ALL POWER TO ENGINES!
The active element of the battle, in addition to movement, firing and use of missiles / countermeasures, is due to the distribution of energy. Engines, weapons and shields, for ships that are equipped with them, have an assigned amount of energy and at any time it is possible to assign more power to one of these, penalizing the others left dry. Knowing when to have an engine boost to escape or get close to the enemy, when to give more thrust to the blasters or deflectors is the basis of a good pilot.
Each faction also has access to different types of vehicles, each with their own specialization. The new republic has X-wings, A, Y and U at its disposal, while the imperial counterparts are the TIE Figher, Interceptor, Bomber and Reaper. The classes are divided into four, in the same order in which I presented the names of the vehicles. The fighters are balanced and flexible, the interceptors are light, fast and powerful in 1v1, the bombers are excellent against large ships, less against fighters and finally the support vehicles have many skills to help their team.
In company it is even more beautiful
Multiplayer has two modes. The first consists of a simple team match, 5v5, where the one who gets to 30 kills wins. Here you really come to appreciate the design of the maps and how well-placed obstacles can create tension and tactics as much as buildings in a land-based shooter. Fly close to structures to escape enemies, do goose turns to get behind an opponent by surprise and notice how he can turn at lightning speed and smash you in one fell swoop. The truth is that as far as I am able to see the tactics, the strategy, the intention, I am a pedalo in this genre of games.
My streak for tactics and planning could find more vent in the second multiplayer mode of Star Wars: Squadrons, which sees two teams of players defend their own capital ship while attacking the other. The battle proceeds in stages, all seasoned with a spectacular fire that has few equals. Here having a team made up of several ships, knowing how to coordinate and being able to count on diversified equipment and skills is important. So it is a mode that makes less with random people. That said, multiplayer offers progression in ranks and unlockable items and gear to customize your vehicles' look and weaponry, but it's very little stuff.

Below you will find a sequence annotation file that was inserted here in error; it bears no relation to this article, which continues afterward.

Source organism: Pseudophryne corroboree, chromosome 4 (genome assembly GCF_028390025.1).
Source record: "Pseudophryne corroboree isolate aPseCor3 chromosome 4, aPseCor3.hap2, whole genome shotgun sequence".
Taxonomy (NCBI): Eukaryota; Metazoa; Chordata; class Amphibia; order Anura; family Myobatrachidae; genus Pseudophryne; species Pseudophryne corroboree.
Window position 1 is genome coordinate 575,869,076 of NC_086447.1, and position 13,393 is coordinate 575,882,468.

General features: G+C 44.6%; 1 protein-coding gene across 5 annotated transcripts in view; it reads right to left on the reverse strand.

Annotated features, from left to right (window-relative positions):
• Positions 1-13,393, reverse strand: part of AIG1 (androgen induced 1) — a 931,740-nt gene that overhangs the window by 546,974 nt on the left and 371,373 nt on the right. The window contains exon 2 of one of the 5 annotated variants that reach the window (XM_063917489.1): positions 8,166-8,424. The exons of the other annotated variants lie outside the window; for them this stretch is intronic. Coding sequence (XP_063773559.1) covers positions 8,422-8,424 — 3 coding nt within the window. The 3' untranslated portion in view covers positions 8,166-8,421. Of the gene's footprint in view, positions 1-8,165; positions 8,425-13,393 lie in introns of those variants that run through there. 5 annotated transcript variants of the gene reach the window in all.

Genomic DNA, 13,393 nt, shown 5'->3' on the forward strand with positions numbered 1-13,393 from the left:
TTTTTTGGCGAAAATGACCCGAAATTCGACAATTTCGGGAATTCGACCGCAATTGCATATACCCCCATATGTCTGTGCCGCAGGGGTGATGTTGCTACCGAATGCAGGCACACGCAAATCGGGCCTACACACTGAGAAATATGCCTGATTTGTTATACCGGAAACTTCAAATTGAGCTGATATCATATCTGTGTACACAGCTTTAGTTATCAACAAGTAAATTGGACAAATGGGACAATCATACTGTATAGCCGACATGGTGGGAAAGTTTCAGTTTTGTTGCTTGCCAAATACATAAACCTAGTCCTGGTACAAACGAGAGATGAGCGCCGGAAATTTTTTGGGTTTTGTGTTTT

Solid technical foundations
Star Wars: Squadrons runs on Frostbite, an engine with a target of 60fps on consoles. The version reviewed here was the PC version and the performances are in theory more than excellent. A RTX2060 mated to 16GB from Vram and a 2011 Xeon manage to pull the game to maximum details, in 2560x1080, quietly on 144fps and beyond. The quality of what you see on the screen is high and there is a lot of attention to detail, especially to the diegetic interface. The only problem, which at the time of writing has not yet been fixed, is how the animations have a fixed refresh rate of 30fps when playing at the maximum refresh rate of the monitor. Unfortunately this causes a lot of annoyance during gameplay. To solve I was forced to set the frequency to 59.94Hz and play at 60fps. The animations in this case work correctly at the refresh rate.
The game also betrays its nature as a VR title. In the moments of pause in the base it is impossible to move freely, and in general the environment is optimized for the possibility of freely rotating one's head. In VR with a HOTAS the experience is transformative. This among other things brings out the idiosyncrasies of Star Wars a bit. But when you get the chance to actually move your head, you notice how the New Republic ship design is infinitely better. Being able to look through a glass cockpit to the sides or above allows you to perceive the battlefield much better than the Imperial vehicles, which offer a front tunnel vision and that's it. Which is an obvious disadvantage even in game.
The only other technical flaw that comes to mind is the presence of a deadzone, a bit exaggerated, which makes the feel of the command not very immediate and precise. On balance, Star Wars: Squadrons is in my opinion a great experience for Star Wars fans. It's just a little bit. I would like to see a deeper story, missions try to do something more, multiplayer with more maps and modes. The feeling is that of having a good VR game by hand spread on a 2D screen. Good first and I hope they continue on this path.